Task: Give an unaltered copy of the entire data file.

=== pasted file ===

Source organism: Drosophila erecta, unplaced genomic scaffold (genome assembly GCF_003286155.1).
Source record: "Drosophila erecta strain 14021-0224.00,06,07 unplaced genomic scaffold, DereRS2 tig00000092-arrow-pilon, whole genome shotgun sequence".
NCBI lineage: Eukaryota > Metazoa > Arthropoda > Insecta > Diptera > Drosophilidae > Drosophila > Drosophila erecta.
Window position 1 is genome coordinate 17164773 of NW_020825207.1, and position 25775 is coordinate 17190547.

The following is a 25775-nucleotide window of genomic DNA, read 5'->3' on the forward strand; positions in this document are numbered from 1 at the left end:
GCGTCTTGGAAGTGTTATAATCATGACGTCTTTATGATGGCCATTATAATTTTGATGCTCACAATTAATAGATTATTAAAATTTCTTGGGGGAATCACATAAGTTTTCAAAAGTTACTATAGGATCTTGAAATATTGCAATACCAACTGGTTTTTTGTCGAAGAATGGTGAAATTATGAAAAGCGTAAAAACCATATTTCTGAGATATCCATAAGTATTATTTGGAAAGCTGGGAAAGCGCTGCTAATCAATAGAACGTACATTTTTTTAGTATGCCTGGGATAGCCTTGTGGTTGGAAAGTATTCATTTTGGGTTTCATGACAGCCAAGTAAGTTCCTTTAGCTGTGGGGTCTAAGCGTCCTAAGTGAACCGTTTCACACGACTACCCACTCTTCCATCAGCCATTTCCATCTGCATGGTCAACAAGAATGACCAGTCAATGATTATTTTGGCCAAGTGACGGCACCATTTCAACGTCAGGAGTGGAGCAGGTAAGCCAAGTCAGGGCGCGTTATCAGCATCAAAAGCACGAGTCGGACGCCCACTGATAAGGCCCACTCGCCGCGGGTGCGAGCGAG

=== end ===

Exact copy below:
Source organism: Drosophila erecta, unplaced genomic scaffold (genome assembly GCF_003286155.1).
Source record: "Drosophila erecta strain 14021-0224.00,06,07 unplaced genomic scaffold, DereRS2 tig00000092-arrow-pilon, whole genome shotgun sequence".
NCBI lineage: Eukaryota > Metazoa > Arthropoda > Insecta > Diptera > Drosophilidae > Drosophila > Drosophila erecta.
Window position 1 is genome coordinate 17164773 of NW_020825207.1, and position 25775 is coordinate 17190547.

The following is a 25775-nucleotide window of genomic DNA, read 5'->3' on the forward strand; positions in this document are numbered from 1 at the left end:
GCGTCTTGGAAGTGTTATAATCATGACGTCTTTATGATGGCCATTATAATTTTGATGCTCACAATTAATAGATTATTAAAATTTCTTGGGGGAATCACATAAGTTTTCAAAAGTTACTATAGGATCTTGAAATATTGCAATACCAACTGGTTTTTTGTCGAAGAATGGTGAAATTATGAAAAGCGTAAAAACCATATTTCTGAGATATCCATAAGTATTATTTGGAAAGCTGGGAAAGCGCTGCTAATCAATAGAACGTACATTTTTTTAGTATGCCTGGGATAGCCTTGTGGTTGGAAAGTATTCATTTTGGGTTTCATGACAGCCAAGTAAGTTCCTTTAGCTGTGGGGTCTAAGCGTCCTAAGTGAACCGTTTCACACGACTACCCACTCTTCCATCAGCCATTTCCATCTGCATGGTCAACAAGAATGACCAGTCAATGATTATTTTGGCCAAGTGACGGCACCATTTCAACGTCAGGAGTGGAGCAGGTAAGCCAAGTCAGGGCGCGTTATCAGCATCAAAAGCACGAGTCGGACGCCCACTGATAAGGCCCACTCGCCGCGGGTGCGAGCGAG